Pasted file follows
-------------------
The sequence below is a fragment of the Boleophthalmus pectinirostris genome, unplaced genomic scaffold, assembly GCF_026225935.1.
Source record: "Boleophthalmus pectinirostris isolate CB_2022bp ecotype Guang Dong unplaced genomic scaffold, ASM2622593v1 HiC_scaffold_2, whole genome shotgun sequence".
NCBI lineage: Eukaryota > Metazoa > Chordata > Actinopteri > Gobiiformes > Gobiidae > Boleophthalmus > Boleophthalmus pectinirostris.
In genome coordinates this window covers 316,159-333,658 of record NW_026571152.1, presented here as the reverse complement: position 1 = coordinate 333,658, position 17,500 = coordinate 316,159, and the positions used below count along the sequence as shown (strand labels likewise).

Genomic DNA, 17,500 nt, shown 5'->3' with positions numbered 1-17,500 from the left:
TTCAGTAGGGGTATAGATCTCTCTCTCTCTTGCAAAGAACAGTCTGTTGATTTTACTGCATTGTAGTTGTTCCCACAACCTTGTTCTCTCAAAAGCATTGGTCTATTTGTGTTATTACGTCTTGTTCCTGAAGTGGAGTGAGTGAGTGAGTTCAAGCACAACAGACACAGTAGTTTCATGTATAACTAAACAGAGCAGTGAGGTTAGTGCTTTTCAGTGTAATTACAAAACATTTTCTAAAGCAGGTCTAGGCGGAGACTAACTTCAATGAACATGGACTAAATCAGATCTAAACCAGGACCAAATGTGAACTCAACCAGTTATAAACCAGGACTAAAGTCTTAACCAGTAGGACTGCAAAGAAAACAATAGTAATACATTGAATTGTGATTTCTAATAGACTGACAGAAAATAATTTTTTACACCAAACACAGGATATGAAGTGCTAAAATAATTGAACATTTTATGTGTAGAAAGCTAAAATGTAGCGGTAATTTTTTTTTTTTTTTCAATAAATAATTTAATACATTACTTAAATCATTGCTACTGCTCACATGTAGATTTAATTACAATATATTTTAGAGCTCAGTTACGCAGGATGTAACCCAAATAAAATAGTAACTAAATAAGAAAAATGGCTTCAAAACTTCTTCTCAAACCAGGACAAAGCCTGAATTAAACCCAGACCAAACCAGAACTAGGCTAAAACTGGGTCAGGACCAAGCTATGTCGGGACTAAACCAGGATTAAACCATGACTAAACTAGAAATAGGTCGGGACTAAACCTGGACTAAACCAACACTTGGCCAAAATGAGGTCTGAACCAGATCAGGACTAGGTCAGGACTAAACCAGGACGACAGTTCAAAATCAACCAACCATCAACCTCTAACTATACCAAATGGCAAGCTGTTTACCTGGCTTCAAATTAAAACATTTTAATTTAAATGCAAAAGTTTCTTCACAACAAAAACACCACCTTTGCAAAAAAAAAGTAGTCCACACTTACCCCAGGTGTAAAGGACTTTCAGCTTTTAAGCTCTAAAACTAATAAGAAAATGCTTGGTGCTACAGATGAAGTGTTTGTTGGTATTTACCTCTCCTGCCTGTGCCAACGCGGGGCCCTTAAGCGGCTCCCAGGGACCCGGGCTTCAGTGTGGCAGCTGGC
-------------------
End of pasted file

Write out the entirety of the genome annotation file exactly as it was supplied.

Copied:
The sequence below is a fragment of the Boleophthalmus pectinirostris genome, unplaced genomic scaffold, assembly GCF_026225935.1.
Source record: "Boleophthalmus pectinirostris isolate CB_2022bp ecotype Guang Dong unplaced genomic scaffold, ASM2622593v1 HiC_scaffold_2, whole genome shotgun sequence".
NCBI lineage: Eukaryota > Metazoa > Chordata > Actinopteri > Gobiiformes > Gobiidae > Boleophthalmus > Boleophthalmus pectinirostris.
In genome coordinates this window covers 316,159-333,658 of record NW_026571152.1, presented here as the reverse complement: position 1 = coordinate 333,658, position 17,500 = coordinate 316,159, and the positions used below count along the sequence as shown (strand labels likewise).

Genomic DNA, 17,500 nt, shown 5'->3' with positions numbered 1-17,500 from the left:
TTCAGTAGGGGTATAGATCTCTCTCTCTCTTGCAAAGAACAGTCTGTTGATTTTACTGCATTGTAGTTGTTCCCACAACCTTGTTCTCTCAAAAGCATTGGTCTATTTGTGTTATTACGTCTTGTTCCTGAAGTGGAGTGAGTGAGTGAGTTCAAGCACAACAGACACAGTAGTTTCATGTATAACTAAACAGAGCAGTGAGGTTAGTGCTTTTCAGTGTAATTACAAAACATTTTCTAAAGCAGGTCTAGGCGGAGACTAACTTCAATGAACATGGACTAAATCAGATCTAAACCAGGACCAAATGTGAACTCAACCAGTTATAAACCAGGACTAAAGTCTTAACCAGTAGGACTGCAAAGAAAACAATAGTAATACATTGAATTGTGATTTCTAATAGACTGACAGAAAATAATTTTTTACACCAAACACAGGATATGAAGTGCTAAAATAATTGAACATTTTATGTGTAGAAAGCTAAAATGTAGCGGTAATTTTTTTTTTTTTTTCAATAAATAATTTAATACATTACTTAAATCATTGCTACTGCTCACATGTAGATTTAATTACAATATATTTTAGAGCTCAGTTACGCAGGATGTAACCCAAATAAAATAGTAACTAAATAAGAAAAATGGCTTCAAAACTTCTTCTCAAACCAGGACAAAGCCTGAATTAAACCCAGACCAAACCAGAACTAGGCTAAAACTGGGTCAGGACCAAGCTATGTCGGGACTAAACCAGGATTAAACCATGACTAAACTAGAAATAGGTCGGGACTAAACCTGGACTAAACCAACACTTGGCCAAAATGAGGTCTGAACCAGATCAGGACTAGGTCAGGACTAAACCAGGACGACAGTTCAAAATCAACCAACCATCAACCTCTAACTATACCAAATGGCAAGCTGTTTACCTGGCTTCAAATTAAAACATTTTAATTTAAATGCAAAAGTTTCTTCACAACAAAAACACCACCTTTGCAAAAAAAAAGTAGTCCACACTTACCCCAGGTGTAAAGGACTTTCAGCTTTTAAGCTCTAAAACTAATAAGAAAATGCTTGGTGCTACAGATGAAGTGTTTGTTGGTATTTACCTCTCCTGCCTGTGCCAACGCGGGGCCCTTAAGCGGCTCCCAGGGACCCGGGCTTCAGTGTGGCAGCTGGC